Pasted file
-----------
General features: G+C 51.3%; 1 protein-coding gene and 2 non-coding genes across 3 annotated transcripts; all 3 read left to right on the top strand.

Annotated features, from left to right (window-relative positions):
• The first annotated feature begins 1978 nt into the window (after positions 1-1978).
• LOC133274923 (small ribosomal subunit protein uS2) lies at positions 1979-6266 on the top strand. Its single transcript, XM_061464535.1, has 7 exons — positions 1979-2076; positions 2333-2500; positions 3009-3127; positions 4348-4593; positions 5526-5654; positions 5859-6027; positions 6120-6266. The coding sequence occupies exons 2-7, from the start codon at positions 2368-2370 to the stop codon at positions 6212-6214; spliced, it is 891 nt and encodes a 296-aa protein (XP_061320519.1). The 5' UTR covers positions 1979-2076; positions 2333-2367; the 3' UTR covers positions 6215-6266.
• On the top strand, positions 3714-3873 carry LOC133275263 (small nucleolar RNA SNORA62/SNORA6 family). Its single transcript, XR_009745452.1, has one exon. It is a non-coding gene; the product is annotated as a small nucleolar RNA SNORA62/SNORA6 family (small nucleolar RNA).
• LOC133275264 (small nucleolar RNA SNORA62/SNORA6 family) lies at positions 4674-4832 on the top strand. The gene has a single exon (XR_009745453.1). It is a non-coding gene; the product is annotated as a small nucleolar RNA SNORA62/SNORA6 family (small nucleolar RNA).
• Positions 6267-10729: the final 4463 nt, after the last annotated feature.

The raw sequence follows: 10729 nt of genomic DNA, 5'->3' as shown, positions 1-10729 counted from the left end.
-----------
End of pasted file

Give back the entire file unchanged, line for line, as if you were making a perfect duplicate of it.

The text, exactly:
General features: G+C 51.3%; 1 protein-coding gene and 2 non-coding genes across 3 annotated transcripts; all 3 read left to right on the top strand.

Annotated features, from left to right (window-relative positions):
• The first annotated feature begins 1978 nt into the window (after positions 1-1978).
• LOC133274923 (small ribosomal subunit protein uS2) lies at positions 1979-6266 on the top strand. Its single transcript, XM_061464535.1, has 7 exons — positions 1979-2076; positions 2333-2500; positions 3009-3127; positions 4348-4593; positions 5526-5654; positions 5859-6027; positions 6120-6266. The coding sequence occupies exons 2-7, from the start codon at positions 2368-2370 to the stop codon at positions 6212-6214; spliced, it is 891 nt and encodes a 296-aa protein (XP_061320519.1). The 5' UTR covers positions 1979-2076; positions 2333-2367; the 3' UTR covers positions 6215-6266.
• On the top strand, positions 3714-3873 carry LOC133275263 (small nucleolar RNA SNORA62/SNORA6 family). Its single transcript, XR_009745452.1, has one exon. It is a non-coding gene; the product is annotated as a small nucleolar RNA SNORA62/SNORA6 family (small nucleolar RNA).
• LOC133275264 (small nucleolar RNA SNORA62/SNORA6 family) lies at positions 4674-4832 on the top strand. The gene has a single exon (XR_009745453.1). It is a non-coding gene; the product is annotated as a small nucleolar RNA SNORA62/SNORA6 family (small nucleolar RNA).
• Positions 6267-10729: the final 4463 nt, after the last annotated feature.

The raw sequence follows: 10729 nt of genomic DNA, 5'->3' as shown, positions 1-10729 counted from the left end.